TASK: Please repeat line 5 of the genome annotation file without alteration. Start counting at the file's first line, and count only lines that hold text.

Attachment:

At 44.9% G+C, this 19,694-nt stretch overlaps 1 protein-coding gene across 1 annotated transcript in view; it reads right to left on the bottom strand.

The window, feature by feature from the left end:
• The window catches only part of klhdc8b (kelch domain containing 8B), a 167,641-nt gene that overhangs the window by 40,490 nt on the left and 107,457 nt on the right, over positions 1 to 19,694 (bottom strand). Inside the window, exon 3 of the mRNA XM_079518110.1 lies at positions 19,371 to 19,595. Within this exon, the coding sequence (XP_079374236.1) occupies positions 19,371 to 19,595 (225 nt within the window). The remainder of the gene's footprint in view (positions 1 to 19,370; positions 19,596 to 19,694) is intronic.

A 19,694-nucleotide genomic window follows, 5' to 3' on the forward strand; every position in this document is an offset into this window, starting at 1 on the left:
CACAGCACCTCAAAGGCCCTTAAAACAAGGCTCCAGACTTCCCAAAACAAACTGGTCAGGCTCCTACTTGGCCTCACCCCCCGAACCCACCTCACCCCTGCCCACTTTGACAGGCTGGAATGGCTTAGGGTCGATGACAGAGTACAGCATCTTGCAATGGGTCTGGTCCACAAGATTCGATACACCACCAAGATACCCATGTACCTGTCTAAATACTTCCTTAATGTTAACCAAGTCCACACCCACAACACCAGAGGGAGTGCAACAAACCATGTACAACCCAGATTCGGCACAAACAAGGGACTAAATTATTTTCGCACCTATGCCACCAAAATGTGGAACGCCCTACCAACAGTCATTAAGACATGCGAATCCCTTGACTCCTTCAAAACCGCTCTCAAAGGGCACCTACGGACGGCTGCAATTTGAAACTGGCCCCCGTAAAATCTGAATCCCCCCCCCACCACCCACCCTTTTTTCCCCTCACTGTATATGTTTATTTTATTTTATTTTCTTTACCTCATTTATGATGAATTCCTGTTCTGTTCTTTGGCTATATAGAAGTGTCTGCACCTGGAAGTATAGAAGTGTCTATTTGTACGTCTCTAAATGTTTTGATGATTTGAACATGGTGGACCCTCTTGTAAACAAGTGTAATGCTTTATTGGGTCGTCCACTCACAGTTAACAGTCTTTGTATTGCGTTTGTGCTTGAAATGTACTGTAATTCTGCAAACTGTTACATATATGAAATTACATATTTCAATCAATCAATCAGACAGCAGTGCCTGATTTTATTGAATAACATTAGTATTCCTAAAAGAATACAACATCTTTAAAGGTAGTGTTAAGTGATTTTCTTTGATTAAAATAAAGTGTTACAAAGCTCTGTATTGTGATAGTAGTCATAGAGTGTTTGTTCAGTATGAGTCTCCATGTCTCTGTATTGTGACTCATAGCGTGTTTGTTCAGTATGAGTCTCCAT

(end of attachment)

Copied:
CACAGCACCTCAAAGGCCCTTAAAACAAGGCTCCAGACTTCCCAAAACAAACTGGTCAGGCTCCTACTTGGCCTCACCCCCCGAACCCACCTCACCCCTGCCCACTTTGACAGGCTGGAATGGCTTAGGGTCGATGACAGAGTACAGCATCTTGCAATGGGTCTGGTCCACAAGATTCGATACACCACCAAGATACCCATGTACCTGTCTAAATACTTCCTTAATGTTAACCAAGTCCACACCCACAACACCAGAGGGAGTGCAACAAACCATGTACAACCCAGATTCGGCACAAACAAGGGACTAAATTATTTTCGCACCTATGCCACCAAAATGTGGAACGCCCTACCAACAGTCATTAAGACATGCGAATCCCTTGACTCCTTCAAAACCGCTCTCAAAGGGCACCTACGGACGGCTGCAATTTGAAACTGGCCCCCGTAAAATCTGAATCCCCCCCCCACCACCCACCCTTTTTTCCCCTCACTGTATATGTTTATTTTATTTTATTTTCTTTACCTCATTTATGATGAATTCCTGTTCTGTTCTTTGGCTATATAGAAGTGTCTGCACCTGGAAGTATAGAAGTGTCTATTTGTACGTCTCTAAATGTTTTGATGATTTGAACATGGTGGACCCTCTTGTAAACAAGTGTAATGCTTTATTGGGTCGTCCACTCACAGTTAACAGTCTTTGTATTGCGTTTGTGCTTGAAATGTACTGTAATTCTGCAAACTGTTACATATATGAAATTACATATTTCAATCAATCAATCAGACAGCAGTGCCTGATTTTATTGAATAACATTAGTATTCCTAAAAGAATACAACATCTTTAAAGGTAGTGTTAAGTGATTTTCTTTGATTAAAATAAAGTGTTACAAAGCTCTGTATTGTGATAGTAGTCATAGAGTGTTTGTTCAGTATGAGTCTCCATGTCTCTGTATTGTGACTCATAGCGTGTTTGTTCAGTATGAGTCTCCAT